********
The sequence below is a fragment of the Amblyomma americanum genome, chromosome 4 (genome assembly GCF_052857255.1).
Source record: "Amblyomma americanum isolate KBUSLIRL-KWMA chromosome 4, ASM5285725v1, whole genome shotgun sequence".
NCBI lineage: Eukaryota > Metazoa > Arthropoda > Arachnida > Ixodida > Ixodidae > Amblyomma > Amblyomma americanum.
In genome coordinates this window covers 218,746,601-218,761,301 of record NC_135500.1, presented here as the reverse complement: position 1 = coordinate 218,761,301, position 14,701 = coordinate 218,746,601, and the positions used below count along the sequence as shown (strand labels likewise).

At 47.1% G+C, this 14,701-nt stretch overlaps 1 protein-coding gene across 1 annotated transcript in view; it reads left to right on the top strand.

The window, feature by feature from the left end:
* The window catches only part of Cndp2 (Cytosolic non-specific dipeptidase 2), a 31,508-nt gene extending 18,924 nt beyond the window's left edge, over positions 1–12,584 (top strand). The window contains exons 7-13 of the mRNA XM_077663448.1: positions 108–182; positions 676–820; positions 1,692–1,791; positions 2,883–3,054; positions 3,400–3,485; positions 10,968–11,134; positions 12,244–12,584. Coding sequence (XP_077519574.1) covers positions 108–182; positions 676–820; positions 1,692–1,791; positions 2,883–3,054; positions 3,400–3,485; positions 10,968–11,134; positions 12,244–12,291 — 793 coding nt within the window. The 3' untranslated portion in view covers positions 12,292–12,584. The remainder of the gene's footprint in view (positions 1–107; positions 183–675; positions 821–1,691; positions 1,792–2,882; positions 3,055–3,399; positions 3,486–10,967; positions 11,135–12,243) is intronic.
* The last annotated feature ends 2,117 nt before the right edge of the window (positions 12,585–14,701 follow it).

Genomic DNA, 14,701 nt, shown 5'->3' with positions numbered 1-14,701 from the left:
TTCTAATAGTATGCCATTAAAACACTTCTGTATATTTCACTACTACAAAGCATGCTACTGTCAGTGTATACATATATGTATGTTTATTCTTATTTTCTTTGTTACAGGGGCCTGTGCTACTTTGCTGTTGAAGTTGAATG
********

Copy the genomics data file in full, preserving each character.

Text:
The sequence below is a fragment of the Amblyomma americanum genome, chromosome 4 (genome assembly GCF_052857255.1).
Source record: "Amblyomma americanum isolate KBUSLIRL-KWMA chromosome 4, ASM5285725v1, whole genome shotgun sequence".
NCBI lineage: Eukaryota > Metazoa > Arthropoda > Arachnida > Ixodida > Ixodidae > Amblyomma > Amblyomma americanum.
In genome coordinates this window covers 218,746,601-218,761,301 of record NC_135500.1, presented here as the reverse complement: position 1 = coordinate 218,761,301, position 14,701 = coordinate 218,746,601, and the positions used below count along the sequence as shown (strand labels likewise).

At 47.1% G+C, this 14,701-nt stretch overlaps 1 protein-coding gene across 1 annotated transcript in view; it reads left to right on the top strand.

The window, feature by feature from the left end:
* The window catches only part of Cndp2 (Cytosolic non-specific dipeptidase 2), a 31,508-nt gene extending 18,924 nt beyond the window's left edge, over positions 1–12,584 (top strand). The window contains exons 7-13 of the mRNA XM_077663448.1: positions 108–182; positions 676–820; positions 1,692–1,791; positions 2,883–3,054; positions 3,400–3,485; positions 10,968–11,134; positions 12,244–12,584. Coding sequence (XP_077519574.1) covers positions 108–182; positions 676–820; positions 1,692–1,791; positions 2,883–3,054; positions 3,400–3,485; positions 10,968–11,134; positions 12,244–12,291 — 793 coding nt within the window. The 3' untranslated portion in view covers positions 12,292–12,584. The remainder of the gene's footprint in view (positions 1–107; positions 183–675; positions 821–1,691; positions 1,792–2,882; positions 3,055–3,399; positions 3,486–10,967; positions 11,135–12,243) is intronic.
* The last annotated feature ends 2,117 nt before the right edge of the window (positions 12,585–14,701 follow it).

Genomic DNA, 14,701 nt, shown 5'->3' with positions numbered 1-14,701 from the left:
TTCTAATAGTATGCCATTAAAACACTTCTGTATATTTCACTACTACAAAGCATGCTACTGTCAGTGTATACATATATGTATGTTTATTCTTATTTTCTTTGTTACAGGGGCCTGTGCTACTTTGCTGTTGAAGTTGAATG